The Broncos have now officially lost defensive end Elvis Dumervil. In the eyes of some in the agent community, they’ve also lost something far less tangible.
“I don’t trust them,” said one agent who requested anonymity because the agent will be dealing with the Broncos going forward.
While the cutthroat nature of the agent industry prompts few to ever feel compassion for a competitor, the thinking is that the Broncos steamrollered the career of Marty Magid, who already has a limited collection of client and who now will have a very hard time recruiting more of them.
While it’s easy to blame Magid for the glitch that resulted in Dumervil’s reduced deal being scrapped and his existing contract being terminated, the Broncos share responsibility for letting the issue linger until the last minute. And if, as Magid has claimed, the Broncos changed terms of the final draft on Friday, March 15, the Broncos bear even more of the blame for knocking the eleventh-hour effort to revise the deal off the rails.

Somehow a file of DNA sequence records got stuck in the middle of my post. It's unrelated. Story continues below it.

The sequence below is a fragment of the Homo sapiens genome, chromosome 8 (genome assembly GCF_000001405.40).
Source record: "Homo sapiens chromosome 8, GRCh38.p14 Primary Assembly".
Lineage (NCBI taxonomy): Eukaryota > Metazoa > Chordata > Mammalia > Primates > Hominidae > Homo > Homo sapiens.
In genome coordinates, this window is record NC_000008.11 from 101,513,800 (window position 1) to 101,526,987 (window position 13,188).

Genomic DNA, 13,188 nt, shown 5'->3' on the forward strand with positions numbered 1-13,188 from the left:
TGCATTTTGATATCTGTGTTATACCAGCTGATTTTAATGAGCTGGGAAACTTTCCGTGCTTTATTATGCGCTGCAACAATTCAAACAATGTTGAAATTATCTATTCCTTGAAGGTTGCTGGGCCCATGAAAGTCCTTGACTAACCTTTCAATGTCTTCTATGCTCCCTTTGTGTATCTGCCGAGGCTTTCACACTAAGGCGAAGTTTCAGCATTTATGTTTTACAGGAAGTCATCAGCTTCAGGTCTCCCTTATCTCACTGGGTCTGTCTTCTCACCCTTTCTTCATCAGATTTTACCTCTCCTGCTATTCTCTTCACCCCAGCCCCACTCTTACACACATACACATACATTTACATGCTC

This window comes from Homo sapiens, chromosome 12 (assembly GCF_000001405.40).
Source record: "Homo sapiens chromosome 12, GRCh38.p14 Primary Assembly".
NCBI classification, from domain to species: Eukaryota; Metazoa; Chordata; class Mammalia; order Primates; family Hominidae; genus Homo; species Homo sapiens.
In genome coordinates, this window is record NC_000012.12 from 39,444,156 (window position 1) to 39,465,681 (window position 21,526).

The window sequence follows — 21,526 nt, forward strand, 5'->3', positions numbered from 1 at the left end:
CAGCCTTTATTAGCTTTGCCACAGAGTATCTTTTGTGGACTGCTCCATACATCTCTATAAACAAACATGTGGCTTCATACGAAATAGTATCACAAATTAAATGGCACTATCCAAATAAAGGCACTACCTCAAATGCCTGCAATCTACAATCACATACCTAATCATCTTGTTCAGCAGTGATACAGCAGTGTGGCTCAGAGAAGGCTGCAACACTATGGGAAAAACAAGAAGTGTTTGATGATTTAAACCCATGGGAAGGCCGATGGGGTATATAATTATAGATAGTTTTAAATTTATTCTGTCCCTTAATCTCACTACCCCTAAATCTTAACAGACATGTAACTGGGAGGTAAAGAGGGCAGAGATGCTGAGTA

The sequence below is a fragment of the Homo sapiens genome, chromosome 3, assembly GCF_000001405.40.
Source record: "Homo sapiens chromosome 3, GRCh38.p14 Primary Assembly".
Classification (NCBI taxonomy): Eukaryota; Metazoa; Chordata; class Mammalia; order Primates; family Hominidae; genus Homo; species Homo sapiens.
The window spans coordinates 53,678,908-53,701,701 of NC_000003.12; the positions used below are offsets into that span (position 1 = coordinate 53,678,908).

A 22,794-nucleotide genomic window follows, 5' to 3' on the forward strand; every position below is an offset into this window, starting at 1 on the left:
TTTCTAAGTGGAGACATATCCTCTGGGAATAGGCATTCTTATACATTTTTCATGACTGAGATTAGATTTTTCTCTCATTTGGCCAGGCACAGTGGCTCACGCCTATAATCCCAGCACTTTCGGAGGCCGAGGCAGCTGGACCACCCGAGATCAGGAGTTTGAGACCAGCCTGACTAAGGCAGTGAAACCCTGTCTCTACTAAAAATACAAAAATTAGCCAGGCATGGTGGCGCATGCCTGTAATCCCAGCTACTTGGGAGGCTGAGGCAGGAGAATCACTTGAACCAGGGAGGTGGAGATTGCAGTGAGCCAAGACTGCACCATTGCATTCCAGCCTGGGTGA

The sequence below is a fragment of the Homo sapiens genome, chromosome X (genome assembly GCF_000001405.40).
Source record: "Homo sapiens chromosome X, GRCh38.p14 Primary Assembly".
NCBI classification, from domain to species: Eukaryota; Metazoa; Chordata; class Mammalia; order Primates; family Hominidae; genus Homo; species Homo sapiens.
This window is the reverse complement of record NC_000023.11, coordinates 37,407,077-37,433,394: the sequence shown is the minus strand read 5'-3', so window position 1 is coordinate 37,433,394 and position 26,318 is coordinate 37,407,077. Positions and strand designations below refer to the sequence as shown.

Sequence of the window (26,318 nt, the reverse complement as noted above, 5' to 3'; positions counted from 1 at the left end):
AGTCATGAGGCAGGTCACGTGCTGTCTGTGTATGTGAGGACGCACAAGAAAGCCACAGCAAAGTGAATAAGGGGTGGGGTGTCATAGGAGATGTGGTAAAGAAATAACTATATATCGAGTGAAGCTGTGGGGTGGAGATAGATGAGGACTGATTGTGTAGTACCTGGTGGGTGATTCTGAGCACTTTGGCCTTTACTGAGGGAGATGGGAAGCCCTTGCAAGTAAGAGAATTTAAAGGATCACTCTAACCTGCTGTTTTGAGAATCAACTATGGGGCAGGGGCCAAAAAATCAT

Then, after the existing contract was scrapped, the Broncos reduced the offer that had been on the table, pointing to the fact that termination of the prior contract resulted in a cap acceleration. However, given that the acceleration came from future cap dollars hitting the bottom line now, the problem easily could have been fixed by pushing more of the 2013 payment under the new deal into future cap years.
Or, if necessary, finding a way to artificially reduce the $20 million cap number assigned to quarterback Peyton Manning. (Since Dumervil and Manning are both represented by CAA, that would have been easy to accomplish.)
The truth could be that the Broncos realized that the reduced contract was still more than they needed to pay Dumervil. If so, they guessed wrong, because the Ravens (who were outbid for the likes of Paul Kruger, Anquan Boldin, Ed Reed, and Dannell Ellerbe) were willing to pay Dumervil more than Denver.
Regardless, agents will now be more careful when dealing with the Broncos.
“I will read documents from them 10 times,” the agent said.
That won’t help Marty Magid, but it could keep others from suffering the same fate.